We want to be mature Christians, we want to grow in our relationship with God, and we try hard to get to a place where we respond to life's ups and downs with the grace and love of Christ. But trying hard is never quite enough, and we need God's help to change us.
This is something that Nathan Foster, son of Richard Foster, author of the spiritual classic The Celebration of Discipline, was reminded of when he undertook a project to implement the 12 disciplines in his father's book in his life and document his journey.
Speaking at Spring Harvest in Minehead, Foster said that spiritual disciplines are great, but they are best done as a response to God's love for us.
"Spiritual exercises... are best done as an active and intentional response to God's love," Foster said. "These are not obligations, these are not 'have tos'... not 12 more things to fail at. We are invited to do them as an active response to God's love."
The trouble is, he said, that we are often not very good at hearing that God loves us. Being told that 'God loves you' has become a cliché. And we might know it very well in our heads, without really knowing it in our hearts.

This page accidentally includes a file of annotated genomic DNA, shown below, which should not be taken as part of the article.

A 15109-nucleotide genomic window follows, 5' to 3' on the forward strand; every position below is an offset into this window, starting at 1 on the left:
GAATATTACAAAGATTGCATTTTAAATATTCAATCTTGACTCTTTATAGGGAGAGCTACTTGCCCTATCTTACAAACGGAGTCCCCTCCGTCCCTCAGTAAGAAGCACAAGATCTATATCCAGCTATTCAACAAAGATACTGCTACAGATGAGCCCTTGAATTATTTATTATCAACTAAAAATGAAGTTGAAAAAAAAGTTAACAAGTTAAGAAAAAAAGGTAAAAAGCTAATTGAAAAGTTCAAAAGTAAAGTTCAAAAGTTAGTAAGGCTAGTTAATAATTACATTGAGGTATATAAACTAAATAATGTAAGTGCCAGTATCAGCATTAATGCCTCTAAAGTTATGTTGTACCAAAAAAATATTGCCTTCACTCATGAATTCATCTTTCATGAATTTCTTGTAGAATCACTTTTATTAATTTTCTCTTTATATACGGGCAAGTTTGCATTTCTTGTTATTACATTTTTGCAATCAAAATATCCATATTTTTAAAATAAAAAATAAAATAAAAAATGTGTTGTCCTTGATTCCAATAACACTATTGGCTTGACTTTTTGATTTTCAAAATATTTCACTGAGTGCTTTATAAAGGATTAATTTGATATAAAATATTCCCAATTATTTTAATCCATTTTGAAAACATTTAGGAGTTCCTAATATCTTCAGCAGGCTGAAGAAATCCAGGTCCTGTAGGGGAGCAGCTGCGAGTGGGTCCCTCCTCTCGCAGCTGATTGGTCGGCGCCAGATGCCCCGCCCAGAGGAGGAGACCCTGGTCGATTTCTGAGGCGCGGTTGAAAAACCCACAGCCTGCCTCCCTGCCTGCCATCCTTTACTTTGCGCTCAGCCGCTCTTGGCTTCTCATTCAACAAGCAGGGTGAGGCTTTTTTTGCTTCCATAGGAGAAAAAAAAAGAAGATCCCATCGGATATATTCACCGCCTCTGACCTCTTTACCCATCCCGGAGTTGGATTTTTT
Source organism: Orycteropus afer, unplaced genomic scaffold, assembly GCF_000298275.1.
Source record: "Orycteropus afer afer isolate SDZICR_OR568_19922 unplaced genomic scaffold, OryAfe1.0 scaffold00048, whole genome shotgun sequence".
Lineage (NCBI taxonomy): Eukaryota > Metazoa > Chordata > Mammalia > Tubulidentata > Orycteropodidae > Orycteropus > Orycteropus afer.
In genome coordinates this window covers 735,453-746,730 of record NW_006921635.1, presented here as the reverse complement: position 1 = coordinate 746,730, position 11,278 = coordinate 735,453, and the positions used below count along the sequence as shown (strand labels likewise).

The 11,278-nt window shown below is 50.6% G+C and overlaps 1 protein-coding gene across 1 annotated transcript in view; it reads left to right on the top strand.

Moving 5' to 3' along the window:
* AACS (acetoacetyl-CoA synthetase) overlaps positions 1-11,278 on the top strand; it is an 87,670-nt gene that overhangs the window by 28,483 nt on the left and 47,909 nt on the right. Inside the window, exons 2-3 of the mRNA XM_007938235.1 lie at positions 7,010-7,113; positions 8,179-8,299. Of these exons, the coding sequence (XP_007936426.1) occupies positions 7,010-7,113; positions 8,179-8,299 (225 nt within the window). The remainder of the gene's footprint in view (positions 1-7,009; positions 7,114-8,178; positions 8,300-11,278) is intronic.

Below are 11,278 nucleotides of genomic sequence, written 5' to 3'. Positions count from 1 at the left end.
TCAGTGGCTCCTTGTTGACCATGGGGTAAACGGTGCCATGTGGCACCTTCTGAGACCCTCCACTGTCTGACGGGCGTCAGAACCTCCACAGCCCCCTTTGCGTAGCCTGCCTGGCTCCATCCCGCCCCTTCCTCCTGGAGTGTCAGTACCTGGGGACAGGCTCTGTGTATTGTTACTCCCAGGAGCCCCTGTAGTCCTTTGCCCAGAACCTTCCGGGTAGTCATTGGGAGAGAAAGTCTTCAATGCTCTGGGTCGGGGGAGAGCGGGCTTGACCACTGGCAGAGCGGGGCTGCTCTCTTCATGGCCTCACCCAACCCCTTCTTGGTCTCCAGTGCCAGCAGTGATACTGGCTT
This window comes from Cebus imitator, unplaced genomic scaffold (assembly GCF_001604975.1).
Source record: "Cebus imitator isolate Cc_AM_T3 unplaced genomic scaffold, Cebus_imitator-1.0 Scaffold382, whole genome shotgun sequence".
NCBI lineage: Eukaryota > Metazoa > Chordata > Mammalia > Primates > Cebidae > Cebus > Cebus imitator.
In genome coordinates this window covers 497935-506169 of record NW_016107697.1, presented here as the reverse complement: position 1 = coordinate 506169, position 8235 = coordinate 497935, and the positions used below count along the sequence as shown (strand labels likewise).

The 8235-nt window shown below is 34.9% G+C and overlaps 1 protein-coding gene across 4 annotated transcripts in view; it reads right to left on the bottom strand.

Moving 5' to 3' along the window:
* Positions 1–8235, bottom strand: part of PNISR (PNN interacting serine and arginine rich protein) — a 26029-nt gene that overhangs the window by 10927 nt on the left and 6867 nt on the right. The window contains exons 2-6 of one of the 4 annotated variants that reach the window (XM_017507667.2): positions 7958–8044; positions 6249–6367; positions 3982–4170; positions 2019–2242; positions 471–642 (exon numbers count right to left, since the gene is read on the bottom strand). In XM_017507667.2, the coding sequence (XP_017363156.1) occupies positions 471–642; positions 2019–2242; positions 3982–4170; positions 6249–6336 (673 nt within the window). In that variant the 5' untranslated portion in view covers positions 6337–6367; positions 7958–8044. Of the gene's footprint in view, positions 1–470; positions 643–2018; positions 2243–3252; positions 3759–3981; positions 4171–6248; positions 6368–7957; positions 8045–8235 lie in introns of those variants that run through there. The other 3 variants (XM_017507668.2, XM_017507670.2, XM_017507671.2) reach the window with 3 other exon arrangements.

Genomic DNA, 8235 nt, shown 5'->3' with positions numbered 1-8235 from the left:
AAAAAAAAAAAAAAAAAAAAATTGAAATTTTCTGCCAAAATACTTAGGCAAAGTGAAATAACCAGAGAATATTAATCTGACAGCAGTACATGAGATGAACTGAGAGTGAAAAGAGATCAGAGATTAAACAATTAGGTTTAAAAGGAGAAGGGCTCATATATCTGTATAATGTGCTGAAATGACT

So instead of responding and engaging in spiritual disciplines out of love, the pressure to succeed clouds our thinking and we end up with false narratives about God driving our spiritual life.
We can end up seeing God as a form of divine boss – coming round to check up on us, or as the judge who's keeping a list of when we mess up. Or as a cosmic Santa – if we behave and do everything right, maybe he'll give us what we want.
"Maybe worst of all," said Foster, "is when we begin to see God as this cold, distant, absent parent."
So Foster rephrased: "God likes you. God's not mad. God smiles when you come around. God is proud of you. I wonder if you could hold that truth? And I do believe it is a truth – that he's proud... I'm not the best father, but on a good day I look at them and see this incredible pride... I watch them as they sleep. They are doing nothing but I feel such pride because they're mine."
This is where the Christian life starts, he said. From here we can move on to spiritual exercises that help us to develop a deeper relationship with God. We need to take Christ's yoke – meaning that we are called to train alongside him, and we need the Spirit's help to make us more like Christ.
"If we're honest with ourselves, if I'm honest with myself, I want to be loving, and generous, I don't want to be jealous, or angry. I want to be moral. But I don't have the capacity within me for these things... I can fake it for a while but in the end, I can't love, it's a work of the Spirit. God needs to do something within me."
But, said Foster: "There are things I can do to help that. What I want to propose is not that you try any harder, but that you train."